“These developments are the fulfillment of more than two decades’ worth of work and more than $21 billion in spectrum investments intended to transform Dish into a connectivity company,” Dish CEO Ergen said in a press release. “Taken together, these opportunities will set the stage for our entry as the nation’s fourth facilities-based wireless competitor and accelerate our work to launch the country’s first standalone 5G broadband network.”

Dish says:

The 800 MHz nationwide spectrum adds to Dish’s existing 600 MHz and 700 MHz low-band holdings. The low-band portfolio, well suited for wide geographic coverage and in-building penetration, complements Dish’s AWS-4 and AWS H Block mid-band offerings, which promise high data capacity potential with narrower operating range.

Dish has committed to new buildout schedules associated with the company’s 600 MHz, AWS-4, 700 MHz E Block and AWS H Block licenses. In addition, DISH has committed to deploy 5G Broadband Service utilizing those licenses.

Senior FCC officials said on a call with reporters that they are confident the new carrier under Dish will be viable because the wholesale deal it has struck with the new T-Mobile is more aggressive than any other such arrangement the carrier and Sprint currently have. Its terms give Dish the financial ability to compete in the prepaid market against T-Mobile’s Metro brand, they said.   The settlement also included provisions designed to make sure Dish actually builds the promised infrastructure. Among other penalties, Dish agreed to pay the government up to $2.2 billion if it fails to meet its network expansion requirements.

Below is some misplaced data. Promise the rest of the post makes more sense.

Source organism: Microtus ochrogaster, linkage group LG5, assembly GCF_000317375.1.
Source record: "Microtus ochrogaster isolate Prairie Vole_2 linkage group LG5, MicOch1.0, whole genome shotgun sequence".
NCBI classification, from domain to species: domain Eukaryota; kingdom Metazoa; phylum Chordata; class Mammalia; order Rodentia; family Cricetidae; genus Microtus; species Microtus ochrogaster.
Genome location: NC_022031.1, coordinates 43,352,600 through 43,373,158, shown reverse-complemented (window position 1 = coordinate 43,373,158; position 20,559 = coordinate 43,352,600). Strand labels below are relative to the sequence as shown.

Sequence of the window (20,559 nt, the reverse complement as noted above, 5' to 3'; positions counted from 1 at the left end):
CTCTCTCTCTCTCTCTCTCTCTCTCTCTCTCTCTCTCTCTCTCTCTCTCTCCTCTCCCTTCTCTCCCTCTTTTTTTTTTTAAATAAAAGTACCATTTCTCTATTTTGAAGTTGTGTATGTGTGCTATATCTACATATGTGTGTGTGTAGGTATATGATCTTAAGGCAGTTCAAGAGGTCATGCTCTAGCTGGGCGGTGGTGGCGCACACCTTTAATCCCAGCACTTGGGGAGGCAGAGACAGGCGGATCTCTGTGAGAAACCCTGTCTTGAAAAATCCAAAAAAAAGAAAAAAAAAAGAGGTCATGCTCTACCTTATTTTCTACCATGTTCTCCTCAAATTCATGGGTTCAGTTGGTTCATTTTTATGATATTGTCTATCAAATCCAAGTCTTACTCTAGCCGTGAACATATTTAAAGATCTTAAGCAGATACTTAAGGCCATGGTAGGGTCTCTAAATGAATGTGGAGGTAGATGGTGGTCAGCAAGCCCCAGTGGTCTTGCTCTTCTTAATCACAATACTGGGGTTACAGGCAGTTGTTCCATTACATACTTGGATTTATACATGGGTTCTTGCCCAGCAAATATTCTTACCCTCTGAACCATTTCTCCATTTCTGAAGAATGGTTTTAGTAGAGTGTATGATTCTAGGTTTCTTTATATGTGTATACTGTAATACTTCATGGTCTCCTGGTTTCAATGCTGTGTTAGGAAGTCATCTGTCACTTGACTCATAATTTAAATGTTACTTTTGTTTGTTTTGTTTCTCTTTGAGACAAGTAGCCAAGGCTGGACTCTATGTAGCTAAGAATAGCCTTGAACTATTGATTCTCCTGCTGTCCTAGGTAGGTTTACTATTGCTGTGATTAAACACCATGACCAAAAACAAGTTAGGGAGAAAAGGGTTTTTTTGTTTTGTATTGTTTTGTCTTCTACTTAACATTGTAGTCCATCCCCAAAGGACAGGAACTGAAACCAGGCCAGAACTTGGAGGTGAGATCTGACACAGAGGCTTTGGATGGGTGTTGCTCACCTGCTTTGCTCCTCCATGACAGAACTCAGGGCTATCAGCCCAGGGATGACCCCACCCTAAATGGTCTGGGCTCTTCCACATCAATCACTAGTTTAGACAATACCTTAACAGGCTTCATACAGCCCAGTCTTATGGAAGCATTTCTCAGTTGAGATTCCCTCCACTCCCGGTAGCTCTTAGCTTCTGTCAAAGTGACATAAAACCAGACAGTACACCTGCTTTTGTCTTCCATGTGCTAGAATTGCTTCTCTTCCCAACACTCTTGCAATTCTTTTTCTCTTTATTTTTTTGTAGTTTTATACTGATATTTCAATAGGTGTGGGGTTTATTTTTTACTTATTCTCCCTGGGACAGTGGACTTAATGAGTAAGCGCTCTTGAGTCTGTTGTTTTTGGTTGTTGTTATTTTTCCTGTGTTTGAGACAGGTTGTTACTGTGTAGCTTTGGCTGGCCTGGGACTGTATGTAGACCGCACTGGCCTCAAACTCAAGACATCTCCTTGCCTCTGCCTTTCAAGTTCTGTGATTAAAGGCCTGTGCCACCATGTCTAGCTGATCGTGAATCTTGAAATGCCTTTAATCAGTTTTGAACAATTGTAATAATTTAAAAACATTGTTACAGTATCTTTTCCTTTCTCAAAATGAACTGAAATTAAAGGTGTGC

Following the closing of T-Mobile’s merger with Sprint and subsequent integration into the New T-Mobile, DISH will have the option to take on leases for certain cell sites and retail locations that are decommissioned by the New T-Mobile for five years following the closing of the divestiture transaction, subject to any assignment restrictions. The companies have also committed to engage in good faith negotiations regarding the leasing of some or all of DISH’s 600 MHz spectrum to T-Mobile.